Rome at a Glance
Working in RomeiStockphoto
Lots of Italians are justifiably proud of high-quality exports produced in their country.
The Current Economic Climate
At the moment, the opportunity of working in Rome may seem like a two-edged sword to some expatriates.
On the one hand, the prospect of working in Rome gives rise to worries about the state of the Italian economy. The business section of many a global newspaper has discussed its weaknesses at length: rising public debt, the government’s budget deficit, a shrinking GDP (-2.3% in 2011), an unemployment rate of 11.5%, and stagnating foreign investment (often ascribed to low transparency, high corporate taxes, as well as considerable labor costs). Focusing on this grim picture painted in the media, expatriates may easily become concerned about what working in Rome means for their career.
On the other hand, Italy still has the 10th largest economy in the world, the 4th largest in the European Union, and the 3rd largest in the Euro zone. Many Italians are rightfully proud of the high-quality products created in the nation’s small and medium enterprises. Circa 90% of Italy’s companies are small or medium-sized, often family businesses, and they contribute around 70% of the entire GDP.
Of course, expats may not necessarily get the foot in the door of a traditional crafts establishment that has been family-owned for three generations. However, there are other possibilities for working in Rome.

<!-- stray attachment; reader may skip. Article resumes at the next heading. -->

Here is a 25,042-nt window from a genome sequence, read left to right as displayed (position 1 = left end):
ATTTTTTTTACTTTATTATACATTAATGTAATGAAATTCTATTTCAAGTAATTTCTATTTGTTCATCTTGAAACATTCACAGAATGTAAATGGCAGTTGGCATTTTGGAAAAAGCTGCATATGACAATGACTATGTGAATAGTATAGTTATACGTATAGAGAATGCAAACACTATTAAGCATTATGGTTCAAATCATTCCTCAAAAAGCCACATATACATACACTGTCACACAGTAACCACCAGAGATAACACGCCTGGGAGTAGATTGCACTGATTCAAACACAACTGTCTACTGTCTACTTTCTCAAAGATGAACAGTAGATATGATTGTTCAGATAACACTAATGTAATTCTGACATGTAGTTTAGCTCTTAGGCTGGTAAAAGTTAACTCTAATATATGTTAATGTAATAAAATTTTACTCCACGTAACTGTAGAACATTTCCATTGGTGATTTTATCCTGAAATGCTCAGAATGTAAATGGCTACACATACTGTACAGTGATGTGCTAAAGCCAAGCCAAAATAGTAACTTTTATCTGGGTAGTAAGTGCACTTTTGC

Industry and Services
While much of the industry is concentrated in the north of the country, there are numerous employees working in Rome’s chemical and pharmaceutical sectors or in the high-tech and aerospace industries, with their R&D facilities. However, it should also be noted that vehicle engineering, electrical engineering, machinery and equipment, and the chemical industry are currently all affected by the recession and decreasing domestic consumption.
It is the services sector that is essential for most people working in Rome. A lot of Rome’s labor market centers on tertiary occupations, for example in finance, banking, and real estate. General business services – e.g. tax consulting, logistics, or HR management – also provide jobs for people interested in working in Rome. Moreover, the national capital is the seat of several big employers that used to be owned by the Italian government, such as the electric utility provider Enel, one of the leaders in the energy business.
Last but not least, we shouldn’t forget the creative minds working in Rome’s media and fashion industries or the many employees in the tourism sector. Since Rome is among the most visited cities in the world, working in Rome’s tourism industry could be a valid option for foreign residents in Italy. The tourism sector is among those still holding out despite the economic crisis.
Future Growth Sectors
If you are not a typical expat sent on a foreign assignment to the Rome-based office of a multinational company, you may be interested in niche markets with future potential. Energy-efficient construction and green technology might turn into possible growth sectors for Italy’s economy. Furthermore, as 75% of Italy’s energy stems from foreign sources, this has sparked an interest in renewable energy production.
Another chance for expats who want to be working in Rome could be the air and ground support industry. According to the Masterplan Fiumicino Nord, Rome’s Leonardo Da Vinci Airport in Fiumicino will be gradually expanded from four to eight terminals during the next three decades. This should create new jobs for those working in Rome’s flagging construction industry, as well as in infrastructure planning, logistics, and air support.
If you’re interested in working in Rom, youe will be glad to hear that the city has the second highest average income in Italy, right after Milan. It also has a lower cost of living than its perennial rival in Lombardy.